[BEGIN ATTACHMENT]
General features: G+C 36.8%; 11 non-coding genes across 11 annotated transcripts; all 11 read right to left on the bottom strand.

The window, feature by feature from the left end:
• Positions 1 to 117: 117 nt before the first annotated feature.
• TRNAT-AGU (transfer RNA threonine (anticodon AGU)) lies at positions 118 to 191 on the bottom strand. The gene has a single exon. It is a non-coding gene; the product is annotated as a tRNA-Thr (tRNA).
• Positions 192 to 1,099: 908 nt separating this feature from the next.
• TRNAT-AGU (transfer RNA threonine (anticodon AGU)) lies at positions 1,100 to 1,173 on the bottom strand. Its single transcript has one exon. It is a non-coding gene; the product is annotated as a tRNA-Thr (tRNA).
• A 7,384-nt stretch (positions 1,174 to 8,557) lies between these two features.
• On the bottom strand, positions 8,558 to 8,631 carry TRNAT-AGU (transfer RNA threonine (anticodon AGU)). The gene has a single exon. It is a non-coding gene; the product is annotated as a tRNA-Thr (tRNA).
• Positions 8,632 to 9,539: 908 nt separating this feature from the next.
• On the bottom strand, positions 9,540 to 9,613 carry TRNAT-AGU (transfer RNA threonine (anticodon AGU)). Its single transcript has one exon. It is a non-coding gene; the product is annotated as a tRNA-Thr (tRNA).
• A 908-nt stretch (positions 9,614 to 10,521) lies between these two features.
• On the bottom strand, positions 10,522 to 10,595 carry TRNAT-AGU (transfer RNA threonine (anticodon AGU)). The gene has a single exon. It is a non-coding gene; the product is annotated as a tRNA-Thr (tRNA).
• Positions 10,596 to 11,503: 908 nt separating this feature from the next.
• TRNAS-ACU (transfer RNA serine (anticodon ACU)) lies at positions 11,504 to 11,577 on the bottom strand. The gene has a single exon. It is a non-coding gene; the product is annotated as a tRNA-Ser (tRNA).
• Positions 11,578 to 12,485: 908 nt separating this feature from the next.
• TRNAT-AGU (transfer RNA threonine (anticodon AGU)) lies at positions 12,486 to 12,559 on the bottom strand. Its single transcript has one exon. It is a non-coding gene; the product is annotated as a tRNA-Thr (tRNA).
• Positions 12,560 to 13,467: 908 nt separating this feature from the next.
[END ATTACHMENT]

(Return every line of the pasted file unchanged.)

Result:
General features: G+C 36.8%; 11 non-coding genes across 11 annotated transcripts; all 11 read right to left on the bottom strand.

The window, feature by feature from the left end:
• Positions 1 to 117: 117 nt before the first annotated feature.
• TRNAT-AGU (transfer RNA threonine (anticodon AGU)) lies at positions 118 to 191 on the bottom strand. The gene has a single exon. It is a non-coding gene; the product is annotated as a tRNA-Thr (tRNA).
• Positions 192 to 1,099: 908 nt separating this feature from the next.
• TRNAT-AGU (transfer RNA threonine (anticodon AGU)) lies at positions 1,100 to 1,173 on the bottom strand. Its single transcript has one exon. It is a non-coding gene; the product is annotated as a tRNA-Thr (tRNA).
• A 7,384-nt stretch (positions 1,174 to 8,557) lies between these two features.
• On the bottom strand, positions 8,558 to 8,631 carry TRNAT-AGU (transfer RNA threonine (anticodon AGU)). The gene has a single exon. It is a non-coding gene; the product is annotated as a tRNA-Thr (tRNA).
• Positions 8,632 to 9,539: 908 nt separating this feature from the next.
• On the bottom strand, positions 9,540 to 9,613 carry TRNAT-AGU (transfer RNA threonine (anticodon AGU)). Its single transcript has one exon. It is a non-coding gene; the product is annotated as a tRNA-Thr (tRNA).
• A 908-nt stretch (positions 9,614 to 10,521) lies between these two features.
• On the bottom strand, positions 10,522 to 10,595 carry TRNAT-AGU (transfer RNA threonine (anticodon AGU)). The gene has a single exon. It is a non-coding gene; the product is annotated as a tRNA-Thr (tRNA).
• Positions 10,596 to 11,503: 908 nt separating this feature from the next.
• TRNAS-ACU (transfer RNA serine (anticodon ACU)) lies at positions 11,504 to 11,577 on the bottom strand. The gene has a single exon. It is a non-coding gene; the product is annotated as a tRNA-Ser (tRNA).
• Positions 11,578 to 12,485: 908 nt separating this feature from the next.
• TRNAT-AGU (transfer RNA threonine (anticodon AGU)) lies at positions 12,486 to 12,559 on the bottom strand. Its single transcript has one exon. It is a non-coding gene; the product is annotated as a tRNA-Thr (tRNA).
• Positions 12,560 to 13,467: 908 nt separating this feature from the next.